We recently went on a family trip to the beach. As I’ve got into photography a lot over the last year and started a photography vlog we had a little agreement. The agreement was that we could enjoy some family beach time, and I would be allowed to have a few minutes wandering the sands, looking for a photograph or two to take. Compromise at its best.
I started to think about compromise in other parts of my life. It’s not a too dissimilar situation to deciding whether or not to go for a coffee. I’ve written a blog post before about bringing down the amount of money you spend on your coffee fix, so this could feel like a contradiction, but it is more to do with giving yourself time to get work done.
When I first became self-employed, I envisioned sitting around with the laptop, possibly in my pyjama bottoms, working at my own pace; leisurely. This is not the reality. Even if family members think it is! With kids at home, distractions around the house, people calling round, taking in parcels for the neighbours, DIY jobs constantly looking at you – working from home isn’t actually that easy. I’ll just make another brew, I’ll just put the washing on, I’ll just, I’ll just, I’ll just! Work becomes the afterthought. It’s difficult to discipline yourself, especially when there are so many videos to be watched on YouTube!
When I first became self-employed, I envisioned sitting around with the laptop, possibly in my pyjama bottoms, working at my own pace; leisurely.
Many self-employed and freelance folk work from the comfort of a coffee house. Though I miss the independent coffee place where I used to live, there have been two chain shops open nearby recently. The hustle and bustle of the place gives you company, having a coffee made for you and actually having to time to drink it is a luxury (how many times can you microwave a cup of tea before it’s just wrong!?), overhearing other people’s half conversations often sparks inspiration.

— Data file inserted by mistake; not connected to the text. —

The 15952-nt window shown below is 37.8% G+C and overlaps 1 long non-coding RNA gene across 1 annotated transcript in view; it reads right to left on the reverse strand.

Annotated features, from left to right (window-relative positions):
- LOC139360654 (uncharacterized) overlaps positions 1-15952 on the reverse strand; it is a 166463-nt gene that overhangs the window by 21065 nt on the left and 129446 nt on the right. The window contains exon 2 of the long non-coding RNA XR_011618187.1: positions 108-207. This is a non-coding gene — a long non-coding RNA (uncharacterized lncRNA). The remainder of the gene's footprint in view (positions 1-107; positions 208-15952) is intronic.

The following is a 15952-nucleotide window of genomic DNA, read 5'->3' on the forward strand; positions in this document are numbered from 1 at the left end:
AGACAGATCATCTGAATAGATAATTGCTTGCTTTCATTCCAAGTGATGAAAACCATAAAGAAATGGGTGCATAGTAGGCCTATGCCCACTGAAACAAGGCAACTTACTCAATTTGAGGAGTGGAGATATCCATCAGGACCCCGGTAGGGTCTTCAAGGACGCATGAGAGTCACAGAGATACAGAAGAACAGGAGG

Of course, you’ll also be able to update your Instagram account with artsy photos of coffee cups and delicious brownies!
The compromise here is weighing up the possibility and probability of cabin fever in your home office, against actually getting stuff done.
Here are a couple of tips if you’re thinking of taking your laptop into a coffee shop to do some work. Make sure they have WiFi. Buy a drink at least every 90 minutes or so. Tip well and be kind to staff. Sit on a small table so you aren’t taking up a lot of space that other customers could use. Don’t be tempted to put your headphones in – you can zone out to music at home, but be in the moment and the environment of the cafe.
The compromise here is weighing up the possibility and probability of cabin fever in your home office, against actually getting stuff done. Sitting by yourself all day, with no conversation, can be counter-productive and hence not actually earn you any money as the work you need to do is still in a pile at the end of the day. Perhaps spending £5 on a couple of coffees and blasting through your to-do list is more beneficial as you actually get the work done? Plus, you never know who you might meet; possibly a new client might strike up a conversation with you, or you might become best friends with one of the baristas. When you can’t work away from home, there is an app called Coffitivity which recreates the noise and ambience of a coffee shop – this can boost your creativity and help you work better.
Putting yourself into a situation where you can meet people, get work done, and be in an environment which helps you work, has got to be beneficial. While you’d be spending a little bit of money, the pay off probably outweighs that cash. That’s the compromise and it’s well worth thinking about.